Does President Obama care for Africa?

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In June 2009, I wrote an article complaining that President Obama is ignoring Africa. It appears that he will go down with no legacy unlike George Bush with campaign to fight Aids, or Kennedy with the launch of the Peace Corps, that many Ethiopians benefited from. Besides establishing drone bases and dropping a few bombs in Somalia, Obama has nothing to show so far.

What is bedeviling Africa is poor leadership and dictators? President George Bush gave more lip service or spoke than Obama in promoting democracy in Africa.  Africa has all the resources to be a politically stable and economically viable continent if it were not for the prevalence of corruption and dictators from Ethiopia, Sudan, Eritrea,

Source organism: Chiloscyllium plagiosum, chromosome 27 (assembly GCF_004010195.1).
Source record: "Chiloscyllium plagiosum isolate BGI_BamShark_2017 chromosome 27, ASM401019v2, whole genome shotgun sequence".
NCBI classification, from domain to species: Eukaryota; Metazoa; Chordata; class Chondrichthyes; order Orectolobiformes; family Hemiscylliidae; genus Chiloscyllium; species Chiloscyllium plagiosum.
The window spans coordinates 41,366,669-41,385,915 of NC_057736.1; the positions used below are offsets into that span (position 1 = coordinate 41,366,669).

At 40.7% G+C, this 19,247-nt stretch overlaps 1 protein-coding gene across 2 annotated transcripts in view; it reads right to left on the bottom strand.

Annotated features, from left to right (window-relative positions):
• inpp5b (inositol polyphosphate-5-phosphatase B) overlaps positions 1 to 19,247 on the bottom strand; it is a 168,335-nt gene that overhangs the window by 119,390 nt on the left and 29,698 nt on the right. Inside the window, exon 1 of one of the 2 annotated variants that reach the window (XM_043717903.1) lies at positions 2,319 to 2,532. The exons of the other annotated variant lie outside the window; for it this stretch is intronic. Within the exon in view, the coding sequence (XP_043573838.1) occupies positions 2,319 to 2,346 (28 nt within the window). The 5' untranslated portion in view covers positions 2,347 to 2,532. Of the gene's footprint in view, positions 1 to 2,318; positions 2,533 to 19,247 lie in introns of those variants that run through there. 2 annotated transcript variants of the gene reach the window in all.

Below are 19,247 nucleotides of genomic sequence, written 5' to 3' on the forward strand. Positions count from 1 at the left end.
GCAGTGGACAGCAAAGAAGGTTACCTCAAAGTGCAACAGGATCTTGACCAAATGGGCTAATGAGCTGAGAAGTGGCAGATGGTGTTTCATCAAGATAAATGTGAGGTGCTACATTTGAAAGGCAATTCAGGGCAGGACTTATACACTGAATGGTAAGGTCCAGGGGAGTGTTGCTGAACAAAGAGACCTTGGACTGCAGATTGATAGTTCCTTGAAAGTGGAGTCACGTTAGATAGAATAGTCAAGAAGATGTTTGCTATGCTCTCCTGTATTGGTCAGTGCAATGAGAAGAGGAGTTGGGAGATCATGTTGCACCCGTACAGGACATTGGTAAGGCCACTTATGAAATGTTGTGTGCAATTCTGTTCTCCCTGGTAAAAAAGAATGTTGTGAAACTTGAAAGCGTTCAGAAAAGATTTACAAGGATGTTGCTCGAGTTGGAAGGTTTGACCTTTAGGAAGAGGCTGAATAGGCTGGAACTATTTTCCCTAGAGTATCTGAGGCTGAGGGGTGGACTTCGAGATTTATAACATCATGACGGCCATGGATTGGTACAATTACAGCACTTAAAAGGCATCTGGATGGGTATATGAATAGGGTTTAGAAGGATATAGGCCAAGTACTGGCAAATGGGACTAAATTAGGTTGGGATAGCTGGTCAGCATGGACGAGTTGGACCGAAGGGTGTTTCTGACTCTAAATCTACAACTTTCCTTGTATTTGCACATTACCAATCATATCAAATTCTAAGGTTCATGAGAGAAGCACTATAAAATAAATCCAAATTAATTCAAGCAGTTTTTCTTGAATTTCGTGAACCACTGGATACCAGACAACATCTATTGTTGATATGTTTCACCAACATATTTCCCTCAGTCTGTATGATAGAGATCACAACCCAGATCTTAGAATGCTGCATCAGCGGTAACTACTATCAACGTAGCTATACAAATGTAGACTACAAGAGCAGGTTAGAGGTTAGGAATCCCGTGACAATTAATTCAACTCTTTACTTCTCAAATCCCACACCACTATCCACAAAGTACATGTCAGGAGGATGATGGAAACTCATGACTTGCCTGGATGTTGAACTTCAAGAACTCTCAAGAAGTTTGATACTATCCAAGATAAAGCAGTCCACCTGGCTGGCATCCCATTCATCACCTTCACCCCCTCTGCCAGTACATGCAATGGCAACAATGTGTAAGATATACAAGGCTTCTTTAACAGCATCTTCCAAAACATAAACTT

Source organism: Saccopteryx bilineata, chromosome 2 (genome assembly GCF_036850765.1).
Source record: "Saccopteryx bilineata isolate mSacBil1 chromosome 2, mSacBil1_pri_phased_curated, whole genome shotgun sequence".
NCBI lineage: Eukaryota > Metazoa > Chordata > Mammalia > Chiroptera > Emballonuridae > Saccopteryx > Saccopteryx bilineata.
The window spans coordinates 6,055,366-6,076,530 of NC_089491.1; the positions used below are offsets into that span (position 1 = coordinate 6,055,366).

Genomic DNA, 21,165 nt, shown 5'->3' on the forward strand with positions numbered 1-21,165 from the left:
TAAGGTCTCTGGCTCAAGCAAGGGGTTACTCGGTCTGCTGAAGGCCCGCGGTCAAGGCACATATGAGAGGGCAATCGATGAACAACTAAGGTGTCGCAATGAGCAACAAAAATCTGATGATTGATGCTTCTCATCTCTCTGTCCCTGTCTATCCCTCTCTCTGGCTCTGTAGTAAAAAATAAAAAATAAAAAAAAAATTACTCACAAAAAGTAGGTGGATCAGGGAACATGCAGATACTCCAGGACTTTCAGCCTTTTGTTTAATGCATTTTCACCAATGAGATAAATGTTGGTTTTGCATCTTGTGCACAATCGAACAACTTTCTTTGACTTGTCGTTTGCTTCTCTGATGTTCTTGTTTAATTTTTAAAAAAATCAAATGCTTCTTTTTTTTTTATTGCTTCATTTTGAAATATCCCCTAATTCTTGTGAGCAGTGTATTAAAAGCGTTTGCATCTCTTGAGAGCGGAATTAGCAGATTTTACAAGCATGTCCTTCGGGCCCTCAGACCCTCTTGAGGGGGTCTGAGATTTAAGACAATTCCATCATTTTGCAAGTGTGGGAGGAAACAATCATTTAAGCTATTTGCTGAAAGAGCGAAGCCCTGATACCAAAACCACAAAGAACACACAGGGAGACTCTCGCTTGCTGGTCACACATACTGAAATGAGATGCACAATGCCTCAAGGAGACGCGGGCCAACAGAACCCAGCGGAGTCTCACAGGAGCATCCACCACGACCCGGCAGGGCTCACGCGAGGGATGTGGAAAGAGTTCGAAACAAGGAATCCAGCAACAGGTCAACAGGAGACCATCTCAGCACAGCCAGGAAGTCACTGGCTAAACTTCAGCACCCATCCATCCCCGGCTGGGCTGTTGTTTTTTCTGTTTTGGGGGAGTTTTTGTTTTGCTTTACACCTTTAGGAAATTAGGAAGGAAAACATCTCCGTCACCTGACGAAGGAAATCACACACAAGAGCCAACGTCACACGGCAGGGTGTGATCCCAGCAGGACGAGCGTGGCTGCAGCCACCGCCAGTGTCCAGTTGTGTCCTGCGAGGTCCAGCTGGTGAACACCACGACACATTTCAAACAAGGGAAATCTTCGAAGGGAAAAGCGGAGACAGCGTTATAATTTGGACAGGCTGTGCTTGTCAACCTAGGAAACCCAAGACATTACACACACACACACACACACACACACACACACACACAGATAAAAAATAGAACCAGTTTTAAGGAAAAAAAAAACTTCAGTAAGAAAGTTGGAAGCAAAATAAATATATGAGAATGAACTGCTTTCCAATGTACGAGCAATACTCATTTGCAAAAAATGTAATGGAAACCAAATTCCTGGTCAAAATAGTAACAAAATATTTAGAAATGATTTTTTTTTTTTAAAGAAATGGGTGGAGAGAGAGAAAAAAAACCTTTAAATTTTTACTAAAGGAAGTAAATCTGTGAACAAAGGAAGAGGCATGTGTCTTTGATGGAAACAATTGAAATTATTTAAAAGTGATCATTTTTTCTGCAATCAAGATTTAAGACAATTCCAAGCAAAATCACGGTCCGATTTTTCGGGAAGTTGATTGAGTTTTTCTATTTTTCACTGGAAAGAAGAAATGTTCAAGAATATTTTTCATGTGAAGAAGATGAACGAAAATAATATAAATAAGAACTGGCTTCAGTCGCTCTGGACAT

His primary focus has been in the Middle East and Afghanistan. He appears genuinely interested in disentangling the deeply rooted political problems of the Middle East and improving Muslim and Arab relations with America; however, can all this be at the expense of Africa?

The gross human rights violation in Africa pale to that of the Middle East and the plight of 800 million African masses remains totally in the back burner. President Obama has seen many of the leaders of the Middle East and has denounced the leaders of Iran, North Korea, and more but he has yet to fire any warning shot to the dictators of Africa.

President Obama is perceived as a transformation figure in Africa, as well as in the rest of the world. It will be a historical disaster if he does not take bold steps to transform Africa; most of all help it get rid of its worst enemy, the unaccountable, unelected and murderous dictators and vigorously promote the establishment of democratic foundation.